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Complete Vs. Incomplete Protein Sources
Nate Morrow Contributor
Healthy Eating Tips
Complete Vs. Incomplete Protein Sources
October 3, 2012 UpdatedSeptember 25, 2017
Delving into the world of fitness and nutrition, itís easy to be overwhelmed by talk of nutrients. The one you inevitably end up hearing about Ė a lotó is protein.
But what is it? Youíve probably heard or read about it as a big part of building muscle, but there are some other important and often-overlooked aspects of the different protein sources that you may not know.
Letís start with the basicsÖ
What Is Protein?
One of the three macronutrients your body needs to function properly (along with fats and carbohydrates), proteins are primarily important for tissue growth and repair, but also necessary for digestion, metabolism, and the production of antibodies to fight infection. Comprising 10% of your brain and 20% of your heart, liver, and skeletal muscles, protein is obviously key to maintaining a strong, healthy body. What you may not realize, however, is how important it is for a healthy mind.
When you digest protein, itís broken down into its component amino acids, which are then reassembled into 50,000 different forms your body can use for things like hormones, enzymes, and neurotransmitters. Not only do these amino acids form the building blocks of your brainís neural network and have significant impact on your mood and brain function, but are especially important in infantsí developing brains.1 Specifically, the protein neurexin, is responsible for directing new nerve cells to their correct locations in the brain where they form their initial connections.
Complete vs Incomplete Protein Sources
Your body needs 22 different types of amino acids to function properly. Adults can synthesize 13 of those within the body (known as non-essential amino acids), but the other 9 must be obtained from food (known as essential amino acids). Itís these essential amino acids that derive the classification of protein as either complete or incomplete.2
Complete Protein Sources
Complete proteins are those that contain all essential amino acids in sufficient quantity Ė these are typically animal-based proteins, but a few plant sources are also considered complete. A few examples are (* indicates plant-based):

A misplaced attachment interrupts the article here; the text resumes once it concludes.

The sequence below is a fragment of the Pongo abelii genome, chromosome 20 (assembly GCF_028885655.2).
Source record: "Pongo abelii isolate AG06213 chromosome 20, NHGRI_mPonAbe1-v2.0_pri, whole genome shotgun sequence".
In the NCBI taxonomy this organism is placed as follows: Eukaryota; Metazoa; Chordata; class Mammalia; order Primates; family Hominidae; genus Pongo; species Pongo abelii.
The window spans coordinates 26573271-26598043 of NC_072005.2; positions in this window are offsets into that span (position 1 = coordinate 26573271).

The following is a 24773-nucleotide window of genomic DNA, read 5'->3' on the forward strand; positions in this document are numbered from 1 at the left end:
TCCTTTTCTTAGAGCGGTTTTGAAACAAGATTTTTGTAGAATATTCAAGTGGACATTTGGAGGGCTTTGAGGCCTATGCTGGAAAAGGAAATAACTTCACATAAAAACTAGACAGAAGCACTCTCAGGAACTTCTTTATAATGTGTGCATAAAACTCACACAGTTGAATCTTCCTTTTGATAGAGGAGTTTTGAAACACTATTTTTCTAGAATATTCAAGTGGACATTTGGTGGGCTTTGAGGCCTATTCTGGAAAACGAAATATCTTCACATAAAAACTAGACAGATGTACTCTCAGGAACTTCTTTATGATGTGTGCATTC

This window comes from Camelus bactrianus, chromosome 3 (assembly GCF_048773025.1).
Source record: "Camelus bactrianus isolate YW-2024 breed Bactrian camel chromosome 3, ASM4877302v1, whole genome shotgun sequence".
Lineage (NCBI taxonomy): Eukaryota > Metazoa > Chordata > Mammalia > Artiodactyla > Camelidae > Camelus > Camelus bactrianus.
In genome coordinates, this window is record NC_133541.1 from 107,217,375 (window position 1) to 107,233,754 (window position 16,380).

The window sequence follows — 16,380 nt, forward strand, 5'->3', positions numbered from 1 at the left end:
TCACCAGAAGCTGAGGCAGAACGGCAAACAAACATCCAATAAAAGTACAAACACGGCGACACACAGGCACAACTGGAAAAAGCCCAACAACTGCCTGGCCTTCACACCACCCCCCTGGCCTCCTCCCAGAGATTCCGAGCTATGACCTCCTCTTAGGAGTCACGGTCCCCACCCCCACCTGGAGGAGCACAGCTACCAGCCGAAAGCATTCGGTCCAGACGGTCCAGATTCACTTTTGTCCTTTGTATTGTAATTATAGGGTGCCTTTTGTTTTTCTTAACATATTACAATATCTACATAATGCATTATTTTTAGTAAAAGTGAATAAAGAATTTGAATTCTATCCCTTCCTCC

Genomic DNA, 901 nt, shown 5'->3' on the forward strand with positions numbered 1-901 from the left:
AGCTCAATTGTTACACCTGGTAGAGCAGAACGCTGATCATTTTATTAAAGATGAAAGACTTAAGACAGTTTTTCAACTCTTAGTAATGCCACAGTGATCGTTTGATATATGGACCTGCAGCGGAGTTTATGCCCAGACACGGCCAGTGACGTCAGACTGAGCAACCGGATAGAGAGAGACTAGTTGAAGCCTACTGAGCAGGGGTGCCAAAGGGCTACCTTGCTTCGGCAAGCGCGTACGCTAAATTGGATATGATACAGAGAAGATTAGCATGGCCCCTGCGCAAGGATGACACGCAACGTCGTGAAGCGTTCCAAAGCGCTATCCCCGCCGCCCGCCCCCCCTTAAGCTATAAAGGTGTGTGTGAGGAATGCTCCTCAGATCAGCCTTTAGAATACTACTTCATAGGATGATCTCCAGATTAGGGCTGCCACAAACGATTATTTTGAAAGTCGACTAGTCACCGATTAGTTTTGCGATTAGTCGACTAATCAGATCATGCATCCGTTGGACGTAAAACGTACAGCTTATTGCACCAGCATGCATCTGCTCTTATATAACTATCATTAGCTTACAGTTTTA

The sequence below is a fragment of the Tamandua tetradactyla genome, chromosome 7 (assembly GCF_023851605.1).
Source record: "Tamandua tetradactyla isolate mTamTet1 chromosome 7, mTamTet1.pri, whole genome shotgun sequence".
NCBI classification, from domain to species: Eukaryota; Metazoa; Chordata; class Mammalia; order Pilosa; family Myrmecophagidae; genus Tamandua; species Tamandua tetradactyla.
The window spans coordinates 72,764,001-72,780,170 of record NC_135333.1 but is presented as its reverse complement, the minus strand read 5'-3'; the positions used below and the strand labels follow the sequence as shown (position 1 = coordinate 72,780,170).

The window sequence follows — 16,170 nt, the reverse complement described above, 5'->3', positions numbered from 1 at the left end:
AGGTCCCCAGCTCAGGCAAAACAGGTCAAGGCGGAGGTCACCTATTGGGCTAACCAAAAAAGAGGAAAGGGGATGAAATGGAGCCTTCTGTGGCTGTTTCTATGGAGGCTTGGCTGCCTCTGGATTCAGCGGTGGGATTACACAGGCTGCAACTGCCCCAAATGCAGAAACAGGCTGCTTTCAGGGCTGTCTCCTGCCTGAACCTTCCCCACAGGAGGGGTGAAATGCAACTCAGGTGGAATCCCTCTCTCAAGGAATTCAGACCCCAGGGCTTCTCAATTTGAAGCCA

Dairy products (milk, yogurt, whey)
Hemp and chia seed*
Incomplete Protein Sources
Incomplete proteins are those that donít contain all 9 essential amino acids, or donít have sufficient quantities of them to meet the bodyís needs, and must be supplemented with other proteins. These include:
Nuts & seeds
Just because they are incomplete doesnít make them inferior, though, they just need to be combined to provide the right balance of essential aminos. Proteins that, in combination, make a complete amino acid profile are known as complementary proteins. Here are a few tasty examples:
Rice and beans
Spinach salad with almonds
Hummus and whole-grain pitas
Whole-grain noodles with peanut sauce
Complementary proteins donít necessarily need to be eaten together, but since your body doesnít store amino acids for later use in protein combining, they should be eaten throughout a dayís meals.3
Plant vs. Animal Protein Sources
A bit of a controversy is brewing over whether animal or plant-based proteins 4 are better for you. Some nutritionists argue that humans are better suited to digesting animal proteins since they are closer to our own biological makeup and contain all the amino acids we need to survive. On the other side, many contend that plant-based proteins are healthier and animal-based proteins are not necessary if you have proper variety in your diet.5
While animal proteins have somewhat better absorption and availability to the body (See: The Protein Digestibility Corrected Amino Acid Score), what Iíve found is that most of the arguments for either side have less to do with the proteins themselves,6 and more to do with the foods in which they are found (i.e., meats being higher in fat and cholesterol vs. grains being high in carbohydrates) and the morality of eating animals. For most people, the body handles both types of protein equally well.
One potential problem with animal protein is that it tends to be higher in sulfur-containing amino acids, which causes increased acidity and could lead to calcium depletion as the body tries to balance out its pH level. This is typically not an issue when consumed in moderation with a well-balanced diet, however.
The only major knock on plant protein is its incompleteness, but that is, again, easily overcome with a well-balanced diet.
How Much Of Protein Sources Should You Eat?
The current Recommended Daily Allowance of protein for adults is 0.36 grams per pound of body weight. This translates to 64 grams of protein for a 180lb man. Research shows that protein intakes as high as 0.8 Ė 1.0 gram/lb can help those individuals looking to build muscle, or retain muscle while losing fat during a resistance training program. We will cover protein requirements and absorption in more depth in other articles.
A higher protein diet is often recommended during a fat loss program because of proteinís high thermic effect (up to 30% of calories from protein are burned off during digestion) and its ability to satisfy hunger.
For your reference:
1 cup of milk has 8 grams of protein
An 8-ounce container of yogurt has about 11 grams of protein
A 3-ounce piece of meat has about 21 grams of protein
1 cup of dry beans has about 16 grams of protein
So How Exactly Should You Eat Your Protein Sources?
As with so many things, the key to protein is balance. It is a vital and often-misunderstood part of our diets, but we need to remember that the quality and type of protein can be as important as how much we consume.
Making sure you have a good combination of high-quality proteins in your diet is a good step towards a healthy body and mind.